Coping with the loss of a loved one can be a difficult, long and painful process. It can be confusing and it may not always be the grief journey you were expecting to follow. Waves of grief may come and go over many years but it will be at it’s most painful in the beginning. These feelings tend to become less intense over time and you may begin to learn to accept and live with them.
Trying to cope with a loss can be so overwhelming and it can be very easy to forget about your own mental and physical wellbeing. It is important to give yourself space and opportunity to grieve whilst being mindful not to isolate yourself for a prolonged period, particularly in these current times of lockdowns and restrictions on contact.
Perhaps you can take some time to call a family member or a friend even if only to while away half an hour on trivia. It can also help to talk about how you are feeling either with a trusted friend, family member, a trained counsellor or even us here at W J Wrights.
Try to do some gentle exercise, getting out for a walk once a day perhaps, connecting with the physical world and with nature can be greatly beneficial. Sometimes, particularly if you are feeling lonely, it can be good to see other people out and about, even if you’re not ready to engage with them. Looking after your physical health getting enough sleep and eating properly can help you deal with the different emotions you are feeling.
Ensure that you are eating nutritionally balanced meals at regular mealtimes, eating well is perhaps one thing you can have control over to help yourself.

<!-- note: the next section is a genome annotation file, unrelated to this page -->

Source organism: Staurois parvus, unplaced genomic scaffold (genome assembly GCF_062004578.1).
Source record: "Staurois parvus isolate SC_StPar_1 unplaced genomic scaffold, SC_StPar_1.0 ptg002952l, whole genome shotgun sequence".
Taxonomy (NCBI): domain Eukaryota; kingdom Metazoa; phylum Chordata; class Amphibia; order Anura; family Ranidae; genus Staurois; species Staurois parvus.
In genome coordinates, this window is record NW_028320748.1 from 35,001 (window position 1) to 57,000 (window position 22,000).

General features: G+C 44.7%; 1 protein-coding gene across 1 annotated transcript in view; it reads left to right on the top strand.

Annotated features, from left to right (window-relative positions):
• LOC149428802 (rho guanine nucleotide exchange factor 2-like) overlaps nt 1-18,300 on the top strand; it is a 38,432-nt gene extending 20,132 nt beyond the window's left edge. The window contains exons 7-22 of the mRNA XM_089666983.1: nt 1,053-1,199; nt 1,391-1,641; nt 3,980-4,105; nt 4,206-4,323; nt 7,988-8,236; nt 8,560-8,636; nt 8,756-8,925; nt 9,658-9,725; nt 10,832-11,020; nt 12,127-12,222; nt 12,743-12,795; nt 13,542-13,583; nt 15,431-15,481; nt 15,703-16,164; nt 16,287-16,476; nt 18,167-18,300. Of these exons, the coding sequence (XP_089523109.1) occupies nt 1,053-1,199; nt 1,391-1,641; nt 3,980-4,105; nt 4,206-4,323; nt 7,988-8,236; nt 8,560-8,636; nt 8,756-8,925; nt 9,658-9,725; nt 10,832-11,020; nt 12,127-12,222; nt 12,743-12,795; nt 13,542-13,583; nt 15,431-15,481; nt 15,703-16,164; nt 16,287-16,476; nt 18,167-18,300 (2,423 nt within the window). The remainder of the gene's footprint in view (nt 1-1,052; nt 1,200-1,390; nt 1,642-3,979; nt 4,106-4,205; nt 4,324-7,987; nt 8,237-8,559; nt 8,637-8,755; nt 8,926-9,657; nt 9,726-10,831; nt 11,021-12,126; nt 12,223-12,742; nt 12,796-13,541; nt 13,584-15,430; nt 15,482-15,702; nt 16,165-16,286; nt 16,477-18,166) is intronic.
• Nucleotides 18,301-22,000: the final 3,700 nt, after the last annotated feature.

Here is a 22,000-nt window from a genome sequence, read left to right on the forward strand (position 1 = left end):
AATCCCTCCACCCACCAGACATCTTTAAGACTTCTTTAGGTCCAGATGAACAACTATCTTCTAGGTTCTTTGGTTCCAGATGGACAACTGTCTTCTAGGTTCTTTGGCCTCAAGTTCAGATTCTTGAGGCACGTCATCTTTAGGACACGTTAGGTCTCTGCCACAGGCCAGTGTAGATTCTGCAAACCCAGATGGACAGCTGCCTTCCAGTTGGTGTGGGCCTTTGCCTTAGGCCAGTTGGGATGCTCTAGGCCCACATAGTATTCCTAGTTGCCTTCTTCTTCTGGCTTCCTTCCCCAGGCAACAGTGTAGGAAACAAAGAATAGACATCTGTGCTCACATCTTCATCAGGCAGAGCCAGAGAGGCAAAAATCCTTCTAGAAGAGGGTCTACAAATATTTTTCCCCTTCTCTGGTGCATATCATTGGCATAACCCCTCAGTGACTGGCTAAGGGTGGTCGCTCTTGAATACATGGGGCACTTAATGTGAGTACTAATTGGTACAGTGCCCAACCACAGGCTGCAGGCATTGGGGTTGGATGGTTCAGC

Be aware of your physical self. If you are feeling overwhelmed, anxious and stressed you may feel your heart beating faster, if you are angry you may clench your teeth. This can be a physical barometer to help you to recognise your own emotions and when you notice these symptoms give yourself some time to acknowledge how you are reacting and try to re-centre yourself.
Be aware of your emotional self, sometimes the loss of a loved one may lead you to feel a loss of identity, you may feel that you have been defined by the person you have lost, as a parent, a spouse, a care provider or friend. When they’re gone, your sense of purpose and direction may be less clear and that’s completely natural. and can be quite healing on this journey. Take the time to discover what you enjoy, what makes you happy and who you are as a person – this can pave the way to your healing.
Remember to be kind to yourself and to give yourself time.